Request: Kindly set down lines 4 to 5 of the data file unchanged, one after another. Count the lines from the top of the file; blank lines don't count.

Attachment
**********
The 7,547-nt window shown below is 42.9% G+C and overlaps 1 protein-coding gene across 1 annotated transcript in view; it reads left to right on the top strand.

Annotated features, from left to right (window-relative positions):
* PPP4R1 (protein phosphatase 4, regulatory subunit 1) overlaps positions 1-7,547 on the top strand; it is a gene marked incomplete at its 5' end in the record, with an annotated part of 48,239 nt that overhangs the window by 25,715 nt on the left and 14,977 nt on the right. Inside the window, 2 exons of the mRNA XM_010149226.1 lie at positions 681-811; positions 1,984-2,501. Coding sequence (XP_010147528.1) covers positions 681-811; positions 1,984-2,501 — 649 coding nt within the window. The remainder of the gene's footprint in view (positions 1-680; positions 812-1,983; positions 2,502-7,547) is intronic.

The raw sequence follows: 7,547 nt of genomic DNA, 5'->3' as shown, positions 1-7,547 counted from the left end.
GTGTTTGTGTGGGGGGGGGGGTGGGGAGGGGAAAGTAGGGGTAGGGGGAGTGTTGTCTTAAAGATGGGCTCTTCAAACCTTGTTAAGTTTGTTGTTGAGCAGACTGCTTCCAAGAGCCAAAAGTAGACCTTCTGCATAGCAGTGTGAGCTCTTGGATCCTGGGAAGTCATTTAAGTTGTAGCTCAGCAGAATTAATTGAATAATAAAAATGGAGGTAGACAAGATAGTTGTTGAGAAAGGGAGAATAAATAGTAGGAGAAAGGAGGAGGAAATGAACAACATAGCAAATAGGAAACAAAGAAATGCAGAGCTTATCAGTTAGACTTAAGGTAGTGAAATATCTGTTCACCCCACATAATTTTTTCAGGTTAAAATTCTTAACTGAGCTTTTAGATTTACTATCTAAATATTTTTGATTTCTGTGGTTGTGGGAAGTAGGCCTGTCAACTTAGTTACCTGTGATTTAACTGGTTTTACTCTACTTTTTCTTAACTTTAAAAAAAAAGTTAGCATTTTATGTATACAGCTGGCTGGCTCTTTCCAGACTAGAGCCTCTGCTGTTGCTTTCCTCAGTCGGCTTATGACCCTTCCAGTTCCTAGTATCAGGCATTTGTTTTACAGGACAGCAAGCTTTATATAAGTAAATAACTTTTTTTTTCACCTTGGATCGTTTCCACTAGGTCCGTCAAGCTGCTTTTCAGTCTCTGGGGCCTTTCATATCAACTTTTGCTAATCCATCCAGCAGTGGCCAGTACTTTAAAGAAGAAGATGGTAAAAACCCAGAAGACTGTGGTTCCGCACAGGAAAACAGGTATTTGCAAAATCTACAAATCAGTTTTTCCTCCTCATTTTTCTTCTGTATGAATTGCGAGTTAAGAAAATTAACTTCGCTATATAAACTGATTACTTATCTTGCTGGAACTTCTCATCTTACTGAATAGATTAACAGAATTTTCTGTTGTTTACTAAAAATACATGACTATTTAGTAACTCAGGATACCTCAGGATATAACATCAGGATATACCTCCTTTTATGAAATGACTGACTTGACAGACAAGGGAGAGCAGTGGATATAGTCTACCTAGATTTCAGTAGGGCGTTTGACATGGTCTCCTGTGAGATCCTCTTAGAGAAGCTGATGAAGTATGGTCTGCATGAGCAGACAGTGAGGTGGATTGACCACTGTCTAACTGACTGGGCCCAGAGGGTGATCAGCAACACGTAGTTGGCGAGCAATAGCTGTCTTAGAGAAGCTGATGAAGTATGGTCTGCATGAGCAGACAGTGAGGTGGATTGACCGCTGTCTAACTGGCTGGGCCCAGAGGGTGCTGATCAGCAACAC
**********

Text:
The raw sequence follows: 7,547 nt of genomic DNA, 5'->3' as shown, positions 1-7,547 counted from the left end.
GTGTTTGTGTGGGGGGGGGGGTGGGGAGGGGAAAGTAGGGGTAGGGGGAGTGTTGTCTTAAAGATGGGCTCTTCAAACCTTGTTAAGTTTGTTGTTGAGCAGACTGCTTCCAAGAGCCAAAAGTAGACCTTCTGCATAGCAGTGTGAGCTCTTGGATCCTGGGAAGTCATTTAAGTTGTAGCTCAGCAGAATTAATTGAATAATAAAAATGGAGGTAGACAAGATAGTTGTTGAGAAAGGGAGAATAAATAGTAGGAGAAAGGAGGAGGAAATGAACAACATAGCAAATAGGAAACAAAGAAATGCAGAGCTTATCAGTTAGACTTAAGGTAGTGAAATATCTGTTCACCCCACATAATTTTTTCAGGTTAAAATTCTTAACTGAGCTTTTAGATTTACTATCTAAATATTTTTGATTTCTGTGGTTGTGGGAAGTAGGCCTGTCAACTTAGTTACCTGTGATTTAACTGGTTTTACTCTACTTTTTCTTAACTTTAAAAAAAAAGTTAGCATTTTATGTATACAGCTGGCTGGCTCTTTCCAGACTAGAGCCTCTGCTGTTGCTTTCCTCAGTCGGCTTATGACCCTTCCAGTTCCTAGTATCAGGCATTTGTTTTACAGGACAGCAAGCTTTATATAAGTAAATAACTTTTTTTTTCACCTTGGATCGTTTCCACTAGGTCCGTCAAGCTGCTTTTCAGTCTCTGGGGCCTTTCATATCAACTTTTGCTAATCCATCCAGCAGTGGCCAGTACTTTAAAGAAGAAGATGGTAAAAACCCAGAAGACTGTGGTTCCGCACAGGAAAACAGGTATTTGCAAAATCTACAAATCAGTTTTTCCTCCTCATTTTTCTTCTGTATGAATTGCGAGTTAAGAAAATTAACTTCGCTATATAAACTGATTACTTATCTTGCTGGAACTTCTCATCTTACTGAATAGATTAACAGAATTTTCTGTTGTTTACTAAAAATACATGACTATTTAGTAACTCAGGATACCTCAGGATATAACATCAGGATATACCTCCTTTTATGAAATGACTGACTTGACAGACAAGGGAGAGCAGTGGATATAGTCTACCTAGATTTCAGTAGGGCGTTTGACATGGTCTCCTGTGAGATCCTCTTAGAGAAGCTGATGAAGTATGGTCTGCATGAGCAGACAGTGAGGTGGATTGACCACTGTCTAACTGACTGGGCCCAGAGGGTGATCAGCAACACGTAGTTGGCGAGCAATAGCTGTCTTAGAGAAGCTGATGAAGTATGGTCTGCATGAGCAGACAGTGAGGTGGATTGACCGCTGTCTAACTGGCTGGGCCCAGAGGGTGCTGATCAGCAACAC